10:15 p.m. EDT: The debate is now well and truly out of control. The audience bursts into applause at the moderator’s affirmation that Obama called the embassy attacks an “act of terror.” Romney–unwisely–walked into the ambush by giving Obama credit for something he did not actually say (see my article here). (Update 11:07 p.m.: Checking the transcript, it seems that Romney actually was challenging the premise.) This has been the only weak moment for Romney during the entire debate, and allowed Obama to enjoy a brief hit at his rival’s expense. (Tellingly, Obama’s high-pitched voice disappears shortly thereafter–back to no-drama Obama.) Crowley seems to have had a pang of conscience about letting Romney be abused, both by her and by the audience, and makes the point–from the moderator’s chair–that Romney is correct that the administration claimed for two weeks that the attack in Benghazi had been the result of a “demonstration.” Expect the left and the media (but I repeat myself) to celebrate this unfortunate and counterfactual exchange.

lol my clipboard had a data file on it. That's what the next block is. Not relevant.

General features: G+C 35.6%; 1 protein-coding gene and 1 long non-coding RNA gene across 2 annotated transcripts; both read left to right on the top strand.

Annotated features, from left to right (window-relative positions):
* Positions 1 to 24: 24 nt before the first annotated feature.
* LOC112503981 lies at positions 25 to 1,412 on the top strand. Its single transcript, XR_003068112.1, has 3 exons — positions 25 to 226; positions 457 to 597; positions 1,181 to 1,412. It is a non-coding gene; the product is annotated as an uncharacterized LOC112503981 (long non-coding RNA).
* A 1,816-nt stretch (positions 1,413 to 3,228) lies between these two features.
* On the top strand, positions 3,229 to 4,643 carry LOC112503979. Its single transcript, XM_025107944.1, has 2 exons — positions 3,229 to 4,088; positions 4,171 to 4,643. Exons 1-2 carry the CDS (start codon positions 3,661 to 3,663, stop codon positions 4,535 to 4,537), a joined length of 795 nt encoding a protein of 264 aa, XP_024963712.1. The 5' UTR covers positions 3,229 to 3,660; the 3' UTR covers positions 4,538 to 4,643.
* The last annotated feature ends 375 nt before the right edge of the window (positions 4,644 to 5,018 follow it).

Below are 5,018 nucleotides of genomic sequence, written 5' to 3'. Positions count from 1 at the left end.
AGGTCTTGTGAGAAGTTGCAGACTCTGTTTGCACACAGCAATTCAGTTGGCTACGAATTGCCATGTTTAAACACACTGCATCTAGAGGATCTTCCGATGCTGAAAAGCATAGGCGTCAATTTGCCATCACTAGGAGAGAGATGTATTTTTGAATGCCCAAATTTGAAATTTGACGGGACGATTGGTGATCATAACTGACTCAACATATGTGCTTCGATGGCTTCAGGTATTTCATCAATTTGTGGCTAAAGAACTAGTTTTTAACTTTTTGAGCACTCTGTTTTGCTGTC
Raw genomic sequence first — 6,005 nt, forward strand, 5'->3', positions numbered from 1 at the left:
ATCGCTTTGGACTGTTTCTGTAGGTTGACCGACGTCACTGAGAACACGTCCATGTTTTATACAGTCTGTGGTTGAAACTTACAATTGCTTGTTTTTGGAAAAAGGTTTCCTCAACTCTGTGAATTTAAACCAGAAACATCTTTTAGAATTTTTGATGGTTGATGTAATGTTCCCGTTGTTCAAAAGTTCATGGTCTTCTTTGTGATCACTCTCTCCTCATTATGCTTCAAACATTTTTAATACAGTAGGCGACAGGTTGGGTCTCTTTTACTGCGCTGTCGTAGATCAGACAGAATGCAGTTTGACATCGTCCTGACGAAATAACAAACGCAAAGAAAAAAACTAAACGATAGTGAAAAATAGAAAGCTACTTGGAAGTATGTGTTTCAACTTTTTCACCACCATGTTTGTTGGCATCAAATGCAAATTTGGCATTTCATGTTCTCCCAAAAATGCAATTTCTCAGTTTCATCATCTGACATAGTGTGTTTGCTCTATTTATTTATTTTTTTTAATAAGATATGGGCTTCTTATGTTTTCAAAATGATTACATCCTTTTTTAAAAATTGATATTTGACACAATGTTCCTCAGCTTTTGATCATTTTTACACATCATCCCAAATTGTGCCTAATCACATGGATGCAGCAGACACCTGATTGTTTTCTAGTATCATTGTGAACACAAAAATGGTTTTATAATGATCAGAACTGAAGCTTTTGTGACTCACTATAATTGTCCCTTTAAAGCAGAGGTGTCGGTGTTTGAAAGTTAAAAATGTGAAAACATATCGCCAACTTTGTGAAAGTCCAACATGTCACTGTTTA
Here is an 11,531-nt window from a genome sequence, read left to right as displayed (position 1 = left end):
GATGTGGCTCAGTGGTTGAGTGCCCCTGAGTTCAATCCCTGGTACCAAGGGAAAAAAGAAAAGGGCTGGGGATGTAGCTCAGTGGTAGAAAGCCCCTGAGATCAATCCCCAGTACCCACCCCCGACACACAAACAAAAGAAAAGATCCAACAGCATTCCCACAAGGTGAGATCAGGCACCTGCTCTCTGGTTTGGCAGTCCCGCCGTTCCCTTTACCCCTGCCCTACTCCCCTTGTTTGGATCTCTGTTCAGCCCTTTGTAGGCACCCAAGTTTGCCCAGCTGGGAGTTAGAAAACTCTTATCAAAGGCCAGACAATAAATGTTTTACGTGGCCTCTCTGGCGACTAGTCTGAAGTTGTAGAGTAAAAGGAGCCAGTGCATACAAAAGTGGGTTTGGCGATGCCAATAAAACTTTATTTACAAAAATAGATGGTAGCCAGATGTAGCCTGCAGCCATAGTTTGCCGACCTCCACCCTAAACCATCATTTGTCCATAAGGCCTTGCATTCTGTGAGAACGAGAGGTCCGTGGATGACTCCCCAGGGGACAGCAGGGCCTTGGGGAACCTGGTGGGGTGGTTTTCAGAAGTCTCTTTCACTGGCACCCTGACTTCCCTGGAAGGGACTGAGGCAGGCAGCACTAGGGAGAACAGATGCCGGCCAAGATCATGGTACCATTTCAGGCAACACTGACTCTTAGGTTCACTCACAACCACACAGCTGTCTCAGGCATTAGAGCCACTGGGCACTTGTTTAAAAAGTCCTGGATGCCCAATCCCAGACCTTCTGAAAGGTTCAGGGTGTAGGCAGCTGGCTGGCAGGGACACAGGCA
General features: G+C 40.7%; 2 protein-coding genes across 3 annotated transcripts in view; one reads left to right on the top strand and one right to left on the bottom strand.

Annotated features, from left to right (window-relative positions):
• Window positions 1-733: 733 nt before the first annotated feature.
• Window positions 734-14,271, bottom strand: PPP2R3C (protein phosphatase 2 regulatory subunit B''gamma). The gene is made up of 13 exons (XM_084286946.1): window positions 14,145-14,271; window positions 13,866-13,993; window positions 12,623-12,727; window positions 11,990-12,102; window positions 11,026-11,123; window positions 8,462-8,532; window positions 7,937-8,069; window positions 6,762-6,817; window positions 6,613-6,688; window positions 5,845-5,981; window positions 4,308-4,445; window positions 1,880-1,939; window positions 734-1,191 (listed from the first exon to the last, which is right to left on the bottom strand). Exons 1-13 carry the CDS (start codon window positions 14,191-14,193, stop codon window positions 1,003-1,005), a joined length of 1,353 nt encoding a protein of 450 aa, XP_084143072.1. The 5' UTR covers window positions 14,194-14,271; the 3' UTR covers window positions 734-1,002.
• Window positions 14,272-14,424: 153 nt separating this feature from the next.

Romney, Obama, and Crowley were all wrong–but only Romney really suffered because of the uniquely warped setup of this debate, which Crowley has turned into an anti-Republican gauntlet. Despite her promise to ask follow-ups, she fails to point out that Obama did not answer the question that had been posed to him.

10:22 p.m. EDT: And to top it off… another question that favors Obama, this time on gun control. And the moderator, who failed to press Obama on his evasions in response to a direct question about the Libya scandal, presses Romney about his position on gun control, declaring from the moderator’s chair that Romney has changed his position. Obama, naturally, merely repeats the point, taking advantage of the setup. And although he does not add anything to what Crowley said, he insists on having more time to speak further.